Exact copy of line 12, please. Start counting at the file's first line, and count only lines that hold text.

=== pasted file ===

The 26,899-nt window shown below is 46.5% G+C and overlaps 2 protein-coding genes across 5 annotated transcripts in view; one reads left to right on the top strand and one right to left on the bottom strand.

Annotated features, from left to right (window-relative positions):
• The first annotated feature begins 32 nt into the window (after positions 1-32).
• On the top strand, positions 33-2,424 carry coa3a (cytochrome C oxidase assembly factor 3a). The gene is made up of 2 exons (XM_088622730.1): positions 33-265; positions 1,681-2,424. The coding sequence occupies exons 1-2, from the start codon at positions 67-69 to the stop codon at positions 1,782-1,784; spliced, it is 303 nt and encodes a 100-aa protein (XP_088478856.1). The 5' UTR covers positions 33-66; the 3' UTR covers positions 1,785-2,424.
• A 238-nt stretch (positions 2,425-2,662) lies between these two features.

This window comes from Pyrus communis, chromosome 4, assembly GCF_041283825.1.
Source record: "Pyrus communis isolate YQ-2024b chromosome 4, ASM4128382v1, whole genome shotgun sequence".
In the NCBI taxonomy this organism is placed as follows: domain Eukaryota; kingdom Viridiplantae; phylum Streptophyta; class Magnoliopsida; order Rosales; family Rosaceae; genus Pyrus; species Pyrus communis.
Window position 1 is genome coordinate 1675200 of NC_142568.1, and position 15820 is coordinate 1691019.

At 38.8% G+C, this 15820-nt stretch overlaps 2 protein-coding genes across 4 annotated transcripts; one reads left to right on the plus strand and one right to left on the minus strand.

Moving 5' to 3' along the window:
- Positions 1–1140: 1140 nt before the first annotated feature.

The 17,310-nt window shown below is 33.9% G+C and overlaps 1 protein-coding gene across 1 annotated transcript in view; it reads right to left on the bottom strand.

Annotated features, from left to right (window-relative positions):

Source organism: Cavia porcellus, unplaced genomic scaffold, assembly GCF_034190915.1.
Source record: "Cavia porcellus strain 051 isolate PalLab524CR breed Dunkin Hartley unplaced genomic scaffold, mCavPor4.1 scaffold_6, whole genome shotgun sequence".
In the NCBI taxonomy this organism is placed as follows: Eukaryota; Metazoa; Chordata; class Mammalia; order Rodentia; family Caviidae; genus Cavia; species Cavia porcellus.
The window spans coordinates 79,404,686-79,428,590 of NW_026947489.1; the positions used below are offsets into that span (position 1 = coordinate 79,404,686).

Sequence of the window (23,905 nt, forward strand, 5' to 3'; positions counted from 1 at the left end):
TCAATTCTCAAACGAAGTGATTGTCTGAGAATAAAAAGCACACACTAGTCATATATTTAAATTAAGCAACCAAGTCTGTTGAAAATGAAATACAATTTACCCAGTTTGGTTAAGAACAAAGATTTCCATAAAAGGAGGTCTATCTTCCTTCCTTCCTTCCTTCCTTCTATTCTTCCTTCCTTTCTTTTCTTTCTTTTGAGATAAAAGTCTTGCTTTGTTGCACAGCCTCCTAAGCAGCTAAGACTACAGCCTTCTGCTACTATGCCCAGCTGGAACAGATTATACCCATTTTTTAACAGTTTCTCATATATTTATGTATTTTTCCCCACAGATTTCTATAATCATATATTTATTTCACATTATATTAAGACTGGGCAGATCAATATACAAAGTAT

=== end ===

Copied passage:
- Positions 1–1140: 1140 nt before the first annotated feature.